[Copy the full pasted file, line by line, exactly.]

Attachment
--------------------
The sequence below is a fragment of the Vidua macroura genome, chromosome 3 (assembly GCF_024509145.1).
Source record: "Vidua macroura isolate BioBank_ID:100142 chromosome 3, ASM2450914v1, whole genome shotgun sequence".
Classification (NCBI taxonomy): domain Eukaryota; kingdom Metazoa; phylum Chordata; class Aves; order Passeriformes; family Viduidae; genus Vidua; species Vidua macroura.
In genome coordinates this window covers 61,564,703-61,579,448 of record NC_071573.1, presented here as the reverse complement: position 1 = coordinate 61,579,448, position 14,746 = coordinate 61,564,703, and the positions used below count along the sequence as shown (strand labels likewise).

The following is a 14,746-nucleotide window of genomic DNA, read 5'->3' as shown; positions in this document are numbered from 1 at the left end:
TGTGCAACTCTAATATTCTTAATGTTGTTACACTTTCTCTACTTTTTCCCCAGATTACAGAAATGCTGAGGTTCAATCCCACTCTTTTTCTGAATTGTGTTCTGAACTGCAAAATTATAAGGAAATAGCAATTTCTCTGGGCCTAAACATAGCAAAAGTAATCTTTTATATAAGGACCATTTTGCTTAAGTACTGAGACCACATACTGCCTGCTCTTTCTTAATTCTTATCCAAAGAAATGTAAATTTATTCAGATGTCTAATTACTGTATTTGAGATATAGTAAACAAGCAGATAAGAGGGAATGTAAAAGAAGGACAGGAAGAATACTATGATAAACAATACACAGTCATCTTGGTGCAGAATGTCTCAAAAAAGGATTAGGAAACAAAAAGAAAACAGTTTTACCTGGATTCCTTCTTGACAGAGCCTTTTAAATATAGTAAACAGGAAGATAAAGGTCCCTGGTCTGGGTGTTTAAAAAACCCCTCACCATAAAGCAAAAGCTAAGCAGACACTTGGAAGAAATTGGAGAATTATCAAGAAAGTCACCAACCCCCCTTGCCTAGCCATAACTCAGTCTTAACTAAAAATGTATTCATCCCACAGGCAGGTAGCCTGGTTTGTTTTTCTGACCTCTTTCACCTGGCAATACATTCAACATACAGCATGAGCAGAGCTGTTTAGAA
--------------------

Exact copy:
The sequence below is a fragment of the Vidua macroura genome, chromosome 3 (assembly GCF_024509145.1).
Source record: "Vidua macroura isolate BioBank_ID:100142 chromosome 3, ASM2450914v1, whole genome shotgun sequence".
Classification (NCBI taxonomy): domain Eukaryota; kingdom Metazoa; phylum Chordata; class Aves; order Passeriformes; family Viduidae; genus Vidua; species Vidua macroura.
In genome coordinates this window covers 61,564,703-61,579,448 of record NC_071573.1, presented here as the reverse complement: position 1 = coordinate 61,579,448, position 14,746 = coordinate 61,564,703, and the positions used below count along the sequence as shown (strand labels likewise).

The following is a 14,746-nucleotide window of genomic DNA, read 5'->3' as shown; positions in this document are numbered from 1 at the left end:
TGTGCAACTCTAATATTCTTAATGTTGTTACACTTTCTCTACTTTTTCCCCAGATTACAGAAATGCTGAGGTTCAATCCCACTCTTTTTCTGAATTGTGTTCTGAACTGCAAAATTATAAGGAAATAGCAATTTCTCTGGGCCTAAACATAGCAAAAGTAATCTTTTATATAAGGACCATTTTGCTTAAGTACTGAGACCACATACTGCCTGCTCTTTCTTAATTCTTATCCAAAGAAATGTAAATTTATTCAGATGTCTAATTACTGTATTTGAGATATAGTAAACAAGCAGATAAGAGGGAATGTAAAAGAAGGACAGGAAGAATACTATGATAAACAATACACAGTCATCTTGGTGCAGAATGTCTCAAAAAAGGATTAGGAAACAAAAAGAAAACAGTTTTACCTGGATTCCTTCTTGACAGAGCCTTTTAAATATAGTAAACAGGAAGATAAAGGTCCCTGGTCTGGGTGTTTAAAAAACCCCTCACCATAAAGCAAAAGCTAAGCAGACACTTGGAAGAAATTGGAGAATTATCAAGAAAGTCACCAACCCCCCTTGCCTAGCCATAACTCAGTCTTAACTAAAAATGTATTCATCCCACAGGCAGGTAGCCTGGTTTGTTTTTCTGACCTCTTTCACCTGGCAATACATTCAACATACAGCATGAGCAGAGCTGTTTAGAA